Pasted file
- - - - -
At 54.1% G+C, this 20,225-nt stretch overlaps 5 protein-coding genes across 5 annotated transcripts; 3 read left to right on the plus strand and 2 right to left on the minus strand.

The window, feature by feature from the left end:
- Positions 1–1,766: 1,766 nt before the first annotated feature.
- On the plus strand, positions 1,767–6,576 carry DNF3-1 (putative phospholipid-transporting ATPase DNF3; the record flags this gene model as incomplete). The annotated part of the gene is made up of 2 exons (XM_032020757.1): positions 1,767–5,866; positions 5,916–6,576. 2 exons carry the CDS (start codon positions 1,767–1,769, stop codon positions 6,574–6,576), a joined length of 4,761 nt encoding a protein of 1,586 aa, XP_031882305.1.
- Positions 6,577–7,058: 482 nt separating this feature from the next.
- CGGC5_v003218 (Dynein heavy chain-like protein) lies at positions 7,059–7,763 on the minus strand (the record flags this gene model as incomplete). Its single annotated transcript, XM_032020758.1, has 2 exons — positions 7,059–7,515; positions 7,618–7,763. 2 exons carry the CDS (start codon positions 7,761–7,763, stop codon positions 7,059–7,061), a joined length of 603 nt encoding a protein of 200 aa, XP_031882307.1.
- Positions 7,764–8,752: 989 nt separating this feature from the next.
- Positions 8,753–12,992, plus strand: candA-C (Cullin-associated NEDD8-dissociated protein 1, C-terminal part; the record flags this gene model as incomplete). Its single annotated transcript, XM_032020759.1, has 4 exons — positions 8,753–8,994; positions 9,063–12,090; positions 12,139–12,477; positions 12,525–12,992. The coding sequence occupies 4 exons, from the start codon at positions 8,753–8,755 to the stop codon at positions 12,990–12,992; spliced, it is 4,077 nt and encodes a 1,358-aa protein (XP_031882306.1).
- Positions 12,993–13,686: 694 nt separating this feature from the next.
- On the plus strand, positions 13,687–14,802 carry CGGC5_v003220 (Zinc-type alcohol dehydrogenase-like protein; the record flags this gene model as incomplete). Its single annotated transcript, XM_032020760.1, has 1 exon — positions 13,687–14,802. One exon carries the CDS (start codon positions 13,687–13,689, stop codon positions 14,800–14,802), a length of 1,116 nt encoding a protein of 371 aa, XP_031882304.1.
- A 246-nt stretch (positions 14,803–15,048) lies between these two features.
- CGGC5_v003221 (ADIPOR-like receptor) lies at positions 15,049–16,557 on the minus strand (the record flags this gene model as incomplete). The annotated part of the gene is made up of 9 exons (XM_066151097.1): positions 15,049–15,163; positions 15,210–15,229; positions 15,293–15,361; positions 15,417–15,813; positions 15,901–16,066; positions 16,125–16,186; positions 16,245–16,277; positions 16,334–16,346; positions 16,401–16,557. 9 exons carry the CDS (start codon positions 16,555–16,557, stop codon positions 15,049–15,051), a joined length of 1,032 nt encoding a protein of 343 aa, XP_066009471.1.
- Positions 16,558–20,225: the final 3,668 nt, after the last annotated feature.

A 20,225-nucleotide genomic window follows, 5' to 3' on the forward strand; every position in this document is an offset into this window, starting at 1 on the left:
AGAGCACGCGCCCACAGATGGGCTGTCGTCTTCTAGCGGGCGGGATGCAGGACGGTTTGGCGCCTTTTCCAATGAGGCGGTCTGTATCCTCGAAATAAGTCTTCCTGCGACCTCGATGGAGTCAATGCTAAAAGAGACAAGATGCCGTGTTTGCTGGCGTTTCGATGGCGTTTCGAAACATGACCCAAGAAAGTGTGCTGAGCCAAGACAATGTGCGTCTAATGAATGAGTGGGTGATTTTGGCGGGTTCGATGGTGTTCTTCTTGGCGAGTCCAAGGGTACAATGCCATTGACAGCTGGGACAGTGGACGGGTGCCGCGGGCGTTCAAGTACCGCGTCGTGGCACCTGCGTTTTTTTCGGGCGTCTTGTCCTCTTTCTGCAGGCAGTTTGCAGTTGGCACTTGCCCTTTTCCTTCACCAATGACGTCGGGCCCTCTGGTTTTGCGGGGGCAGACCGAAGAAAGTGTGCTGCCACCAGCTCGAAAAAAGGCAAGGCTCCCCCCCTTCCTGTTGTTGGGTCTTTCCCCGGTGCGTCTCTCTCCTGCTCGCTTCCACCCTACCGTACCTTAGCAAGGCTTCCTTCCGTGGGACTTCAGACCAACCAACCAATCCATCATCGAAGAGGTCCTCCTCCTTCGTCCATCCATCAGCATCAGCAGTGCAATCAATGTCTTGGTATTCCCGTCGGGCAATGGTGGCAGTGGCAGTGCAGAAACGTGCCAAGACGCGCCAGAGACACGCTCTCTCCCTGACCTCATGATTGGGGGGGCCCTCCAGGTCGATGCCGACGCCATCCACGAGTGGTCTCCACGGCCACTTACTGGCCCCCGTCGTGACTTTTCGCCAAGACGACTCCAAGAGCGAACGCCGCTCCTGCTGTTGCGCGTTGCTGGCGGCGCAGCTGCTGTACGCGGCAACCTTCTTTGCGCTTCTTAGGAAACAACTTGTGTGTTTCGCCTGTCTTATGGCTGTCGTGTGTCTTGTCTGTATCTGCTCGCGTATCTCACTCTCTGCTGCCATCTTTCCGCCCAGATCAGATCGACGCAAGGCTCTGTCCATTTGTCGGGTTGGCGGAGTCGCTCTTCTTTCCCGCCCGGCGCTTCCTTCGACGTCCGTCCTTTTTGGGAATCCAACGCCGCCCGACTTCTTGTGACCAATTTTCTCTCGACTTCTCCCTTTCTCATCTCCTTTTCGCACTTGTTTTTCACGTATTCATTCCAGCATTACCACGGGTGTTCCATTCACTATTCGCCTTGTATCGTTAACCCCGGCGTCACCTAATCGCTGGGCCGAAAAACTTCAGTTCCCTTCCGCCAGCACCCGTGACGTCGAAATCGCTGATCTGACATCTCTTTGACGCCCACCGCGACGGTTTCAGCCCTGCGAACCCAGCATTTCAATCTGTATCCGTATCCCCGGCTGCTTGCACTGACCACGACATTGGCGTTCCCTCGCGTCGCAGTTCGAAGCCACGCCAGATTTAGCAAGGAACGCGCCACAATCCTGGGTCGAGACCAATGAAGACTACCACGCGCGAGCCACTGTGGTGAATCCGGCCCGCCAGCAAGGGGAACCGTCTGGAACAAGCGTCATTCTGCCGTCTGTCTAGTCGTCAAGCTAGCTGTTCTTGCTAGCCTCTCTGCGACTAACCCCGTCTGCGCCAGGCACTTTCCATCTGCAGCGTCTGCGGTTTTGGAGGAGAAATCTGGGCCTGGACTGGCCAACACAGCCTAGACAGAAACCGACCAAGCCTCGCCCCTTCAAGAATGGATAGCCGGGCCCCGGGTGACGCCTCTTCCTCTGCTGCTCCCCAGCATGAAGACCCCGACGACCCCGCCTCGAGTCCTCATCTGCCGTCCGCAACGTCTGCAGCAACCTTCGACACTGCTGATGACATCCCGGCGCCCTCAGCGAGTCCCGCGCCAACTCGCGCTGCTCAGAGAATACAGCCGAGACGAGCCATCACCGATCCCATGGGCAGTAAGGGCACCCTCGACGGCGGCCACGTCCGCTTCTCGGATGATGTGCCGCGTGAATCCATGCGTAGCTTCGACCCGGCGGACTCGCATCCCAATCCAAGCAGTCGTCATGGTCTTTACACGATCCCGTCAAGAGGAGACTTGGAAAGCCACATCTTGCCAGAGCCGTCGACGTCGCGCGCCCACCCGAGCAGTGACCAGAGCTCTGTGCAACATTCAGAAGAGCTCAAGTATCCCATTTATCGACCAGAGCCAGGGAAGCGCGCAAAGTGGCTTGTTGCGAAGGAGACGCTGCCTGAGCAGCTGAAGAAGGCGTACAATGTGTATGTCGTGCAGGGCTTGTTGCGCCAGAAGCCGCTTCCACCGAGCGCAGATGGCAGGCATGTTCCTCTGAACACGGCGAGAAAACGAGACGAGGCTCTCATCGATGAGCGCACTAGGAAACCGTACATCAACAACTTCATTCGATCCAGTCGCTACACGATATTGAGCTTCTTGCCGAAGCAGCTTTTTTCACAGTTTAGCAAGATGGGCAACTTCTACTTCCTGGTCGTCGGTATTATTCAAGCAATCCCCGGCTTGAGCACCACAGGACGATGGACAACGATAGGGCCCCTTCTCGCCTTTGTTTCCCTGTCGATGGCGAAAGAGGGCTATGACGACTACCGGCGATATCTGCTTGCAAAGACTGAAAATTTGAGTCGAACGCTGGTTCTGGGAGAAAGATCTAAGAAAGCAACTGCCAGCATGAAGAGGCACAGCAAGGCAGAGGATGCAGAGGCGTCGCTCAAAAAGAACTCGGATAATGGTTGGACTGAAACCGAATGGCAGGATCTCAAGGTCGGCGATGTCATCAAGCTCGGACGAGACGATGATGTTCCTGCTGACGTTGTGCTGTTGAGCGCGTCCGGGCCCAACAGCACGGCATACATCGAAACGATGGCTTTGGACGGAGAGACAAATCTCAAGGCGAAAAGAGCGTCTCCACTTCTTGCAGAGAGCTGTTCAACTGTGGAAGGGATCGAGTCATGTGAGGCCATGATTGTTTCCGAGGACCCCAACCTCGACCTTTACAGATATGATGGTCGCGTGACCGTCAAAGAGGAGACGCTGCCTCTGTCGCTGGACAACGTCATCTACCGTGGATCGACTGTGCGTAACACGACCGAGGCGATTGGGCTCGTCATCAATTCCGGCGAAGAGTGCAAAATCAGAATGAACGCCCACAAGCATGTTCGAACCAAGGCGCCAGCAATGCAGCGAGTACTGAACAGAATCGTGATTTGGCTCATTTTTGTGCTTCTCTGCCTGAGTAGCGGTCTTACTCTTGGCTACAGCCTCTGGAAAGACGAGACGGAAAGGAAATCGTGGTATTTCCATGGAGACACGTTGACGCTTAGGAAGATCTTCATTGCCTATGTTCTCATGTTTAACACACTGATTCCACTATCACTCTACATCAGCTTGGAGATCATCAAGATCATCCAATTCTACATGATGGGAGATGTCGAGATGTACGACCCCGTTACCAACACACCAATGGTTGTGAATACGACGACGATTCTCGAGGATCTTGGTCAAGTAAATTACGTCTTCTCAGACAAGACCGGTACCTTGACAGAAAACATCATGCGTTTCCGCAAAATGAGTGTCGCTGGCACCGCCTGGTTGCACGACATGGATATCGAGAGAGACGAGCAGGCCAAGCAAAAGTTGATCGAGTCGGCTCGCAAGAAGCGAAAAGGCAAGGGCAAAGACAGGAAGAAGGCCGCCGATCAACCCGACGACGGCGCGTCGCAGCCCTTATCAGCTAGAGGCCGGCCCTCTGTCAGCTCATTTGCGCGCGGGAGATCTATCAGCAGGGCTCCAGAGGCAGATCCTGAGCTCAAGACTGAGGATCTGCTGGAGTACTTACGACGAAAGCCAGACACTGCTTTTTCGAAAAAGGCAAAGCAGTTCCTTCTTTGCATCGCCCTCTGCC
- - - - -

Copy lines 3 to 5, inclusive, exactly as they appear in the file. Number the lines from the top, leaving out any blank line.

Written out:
- Positions 1–1,766: 1,766 nt before the first annotated feature.
- On the plus strand, positions 1,767–6,576 carry DNF3-1 (putative phospholipid-transporting ATPase DNF3; the record flags this gene model as incomplete). The annotated part of the gene is made up of 2 exons (XM_032020757.1): positions 1,767–5,866; positions 5,916–6,576. 2 exons carry the CDS (start codon positions 1,767–1,769, stop codon positions 6,574–6,576), a joined length of 4,761 nt encoding a protein of 1,586 aa, XP_031882305.1.
- Positions 6,577–7,058: 482 nt separating this feature from the next.